She said that evidence has shown, in country after country, how Governments led by women are more effective in flattening the curve and positioning for economic recovery, and added that the UN wants to amplify the voices of those women who are realizing the values of the UN in the work they do every day. The Deputy Secretary-General added that, even in the midst of this devastating crisis, we have an opportunity to transform and recover better, but that will only be possible when we recognize the value of women front and centre, together leading the way and rising for all.
And a short while ago, the Special Representative of the Secretary-General for Colombia, Carlos Ruiz Massieu, briefed the Security Council members. While he spoke by videoconference, members were holding their first in-person meeting at UN Headquarters, and that’s the first they’ve had since March. The Special Representative commended the work by the Government and the Revolutionary Armed Forces, FARC, in carrying out peacebuilding efforts in spite of difficulties caused by the pandemic.
Mr. Ruiz Massieu also said he’s concerned about the increased reports of gender-based violence in the context of the pandemic. He encouraged all parties to redouble measures to improve protection and security for women, including women former combatants, social leaders and human rights defenders.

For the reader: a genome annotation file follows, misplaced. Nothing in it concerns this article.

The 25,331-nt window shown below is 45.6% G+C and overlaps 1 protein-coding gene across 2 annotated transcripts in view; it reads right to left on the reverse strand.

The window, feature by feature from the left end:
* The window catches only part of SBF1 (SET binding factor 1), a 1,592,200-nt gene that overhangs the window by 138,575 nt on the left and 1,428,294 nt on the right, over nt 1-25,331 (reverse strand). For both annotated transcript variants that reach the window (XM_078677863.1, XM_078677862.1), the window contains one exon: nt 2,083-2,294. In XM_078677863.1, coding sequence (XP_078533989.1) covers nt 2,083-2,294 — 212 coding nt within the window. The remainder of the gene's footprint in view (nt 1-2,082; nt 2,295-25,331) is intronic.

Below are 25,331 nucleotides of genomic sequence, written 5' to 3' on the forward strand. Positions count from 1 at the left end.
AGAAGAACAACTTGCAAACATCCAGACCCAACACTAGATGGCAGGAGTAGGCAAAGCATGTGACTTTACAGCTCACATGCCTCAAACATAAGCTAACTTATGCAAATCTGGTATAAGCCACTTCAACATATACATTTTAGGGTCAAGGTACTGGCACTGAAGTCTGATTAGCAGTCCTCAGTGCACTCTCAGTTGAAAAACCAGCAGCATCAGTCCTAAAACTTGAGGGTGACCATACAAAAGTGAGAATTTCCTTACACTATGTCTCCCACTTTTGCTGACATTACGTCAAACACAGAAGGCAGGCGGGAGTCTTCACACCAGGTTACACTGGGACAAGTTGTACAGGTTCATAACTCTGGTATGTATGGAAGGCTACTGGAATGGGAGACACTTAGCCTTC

He also warned that many communities still face insecurity and violence, making this the biggest threat to peacebuilding in the country. However, he was encouraged by recent arrests made by authorities of individuals believed to be responsible for some of the killings, saying this is an example of the results of the mechanisms in the Peace Agreement can deliver.
I want to flag that, on Saturday, the Secretary-General will deliver the 18th Nelson Mandela Annual Lecture. It will be the first time that the Annual Lecture is held virtually. The Secretary-General, who should have been in South Africa, will be in New York and he will be joined by other speakers in South Africa, including President [Cyril] Ramaphosa.
In his remarks, entitled “Tackling the Inequality Pandemic: A New Social Contract for a New Era”, the Secretary-General will take direct aim at the severe and systemic forms of inequality that are being exposed and exacerbated by the pandemic. He will outline the threat that these inequalities pose to the well-being and future of people everywhere. He will put forward concrete recommendations for a more equitable, just and sustainable way forward. And we are organizing a background briefing to preview that speech, tomorrow morning at 8 am. Contact Stephanie or Marcia in my office if you’re interested.